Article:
This article tells a great story about one of the largest Puddingstones found, and guess what!?  It was found in Michigan!

White Brach's nougat candy with colored candy bits.
Brach’s Jelly Nougat – Yum!
Two piles of puddingstones, a white stone with orange bits.
Puddingstone.  Photo credit Robert Abram.

Can you see the similarity between the candy and the rock? Or is it just me? If you have a hankering for one of these Brach’s Jelly Nougats, you can order here.


Agates are one of the most colorful of Michigan’s stones.  This semi-precious stone is found throughout Michigan but most commonly on Lake Superior beaches.  Their unique stripes or banding makes them special, and you’ll find them in a variety of different colors.

a pile of colorful stones some with stripes.
A variety of colors shows in these Agate Stones


Copper is known for its distinctive reddish-brown color.  Copper ore runs in veins through rocks and minerals and has been mined for centuries and used as tools, ornaments, and even currency.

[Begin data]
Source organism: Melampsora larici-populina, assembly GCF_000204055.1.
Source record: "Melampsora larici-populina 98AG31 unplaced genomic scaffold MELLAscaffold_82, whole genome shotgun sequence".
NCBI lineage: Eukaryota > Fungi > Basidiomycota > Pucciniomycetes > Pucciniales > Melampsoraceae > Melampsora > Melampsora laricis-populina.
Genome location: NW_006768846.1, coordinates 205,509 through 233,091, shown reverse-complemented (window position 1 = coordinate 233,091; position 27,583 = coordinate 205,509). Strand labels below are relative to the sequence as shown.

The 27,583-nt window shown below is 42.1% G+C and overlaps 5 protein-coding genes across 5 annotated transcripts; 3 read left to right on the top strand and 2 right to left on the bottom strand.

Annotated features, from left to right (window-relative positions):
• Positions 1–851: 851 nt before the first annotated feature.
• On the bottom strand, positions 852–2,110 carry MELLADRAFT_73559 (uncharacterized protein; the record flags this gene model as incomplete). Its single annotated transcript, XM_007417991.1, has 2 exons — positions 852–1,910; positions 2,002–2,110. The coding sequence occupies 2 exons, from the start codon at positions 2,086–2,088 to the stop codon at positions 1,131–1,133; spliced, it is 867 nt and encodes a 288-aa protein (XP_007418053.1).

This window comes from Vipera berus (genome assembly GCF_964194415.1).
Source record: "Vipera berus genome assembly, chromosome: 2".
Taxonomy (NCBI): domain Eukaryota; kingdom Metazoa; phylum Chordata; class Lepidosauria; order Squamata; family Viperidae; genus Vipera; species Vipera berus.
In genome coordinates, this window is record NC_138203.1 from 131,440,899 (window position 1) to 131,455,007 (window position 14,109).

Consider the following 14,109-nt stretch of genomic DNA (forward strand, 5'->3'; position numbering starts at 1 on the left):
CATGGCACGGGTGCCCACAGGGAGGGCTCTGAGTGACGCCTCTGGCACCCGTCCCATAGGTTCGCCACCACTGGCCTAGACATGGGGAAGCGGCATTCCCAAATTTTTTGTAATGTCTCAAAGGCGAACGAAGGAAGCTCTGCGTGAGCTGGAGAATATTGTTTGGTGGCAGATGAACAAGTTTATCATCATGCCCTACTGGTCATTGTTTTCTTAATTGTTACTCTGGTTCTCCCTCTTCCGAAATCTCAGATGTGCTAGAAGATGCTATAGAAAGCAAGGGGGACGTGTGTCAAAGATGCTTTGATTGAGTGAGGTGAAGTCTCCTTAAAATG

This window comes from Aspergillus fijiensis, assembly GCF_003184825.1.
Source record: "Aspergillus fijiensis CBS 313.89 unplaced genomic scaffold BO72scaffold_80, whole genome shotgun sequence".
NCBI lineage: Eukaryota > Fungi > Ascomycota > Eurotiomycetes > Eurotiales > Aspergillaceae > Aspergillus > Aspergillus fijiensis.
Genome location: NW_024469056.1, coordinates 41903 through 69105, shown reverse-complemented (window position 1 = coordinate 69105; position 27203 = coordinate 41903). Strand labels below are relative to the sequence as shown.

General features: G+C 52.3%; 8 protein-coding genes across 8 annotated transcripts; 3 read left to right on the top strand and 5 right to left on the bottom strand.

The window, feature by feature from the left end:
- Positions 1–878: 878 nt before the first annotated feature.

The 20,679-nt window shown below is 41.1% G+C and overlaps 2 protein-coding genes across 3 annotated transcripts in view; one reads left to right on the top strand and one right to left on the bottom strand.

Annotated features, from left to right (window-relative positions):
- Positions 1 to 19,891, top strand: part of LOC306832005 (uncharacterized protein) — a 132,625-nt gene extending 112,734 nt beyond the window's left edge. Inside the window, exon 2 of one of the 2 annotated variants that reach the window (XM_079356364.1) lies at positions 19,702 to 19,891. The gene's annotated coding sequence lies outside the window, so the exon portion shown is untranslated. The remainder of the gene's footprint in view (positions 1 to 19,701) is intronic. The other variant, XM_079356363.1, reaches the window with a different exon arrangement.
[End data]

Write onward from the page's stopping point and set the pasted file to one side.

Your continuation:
a brownish, rough-looking rock with some teal colored coloring on parts.
Copper has a distinctive brownish color but oxidizes into a lovely teal when exposed to air.
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Sandstone is not the most glamorous of rocks, but never-the-less, it is a reasonably common rock on Michigan beaches and riverbeds.  Centuries pass with tiny sand grains pressed together, resulting in this sedimentary rock.  You will often find Sandstone paving walkways or accenting landscaping because of its smooth and flat surface.

a pile of multi-colored sandstone rocks
Sandstone comes in a variety of shades.

Basalt Rock

You have probably seen Basalt Rock without even knowing its name.  Basalt is the smooth, grayish stones often used to create Cairns, those little stacks of rocks that you may see on your nature walk where someone has left a sign that a human has been there.  Basalt rocks are also the type of rock used in fancy spa treatments involving heated rock massages.

Basalt is not one of the most unique rocks but it is beautiful and has a smooth surface.  Some folks carry a small basalt stone in their pocket to rub their finger across the smooth surface.  Have you heard of a worry-stone?  Basalt is your stone!

Basalt stones in shades of grey stacked into a mini tower
A small Cairn made of basalt stones

Best Rock Hunting Beaches in Michigan

Now that you have an idea of what kind of beautiful rocks you can find as you search, you’ll need a few places to start the hunt. Check outsome of these, some of my favorite park and beaches to hunt rocks!

Pier Cove Park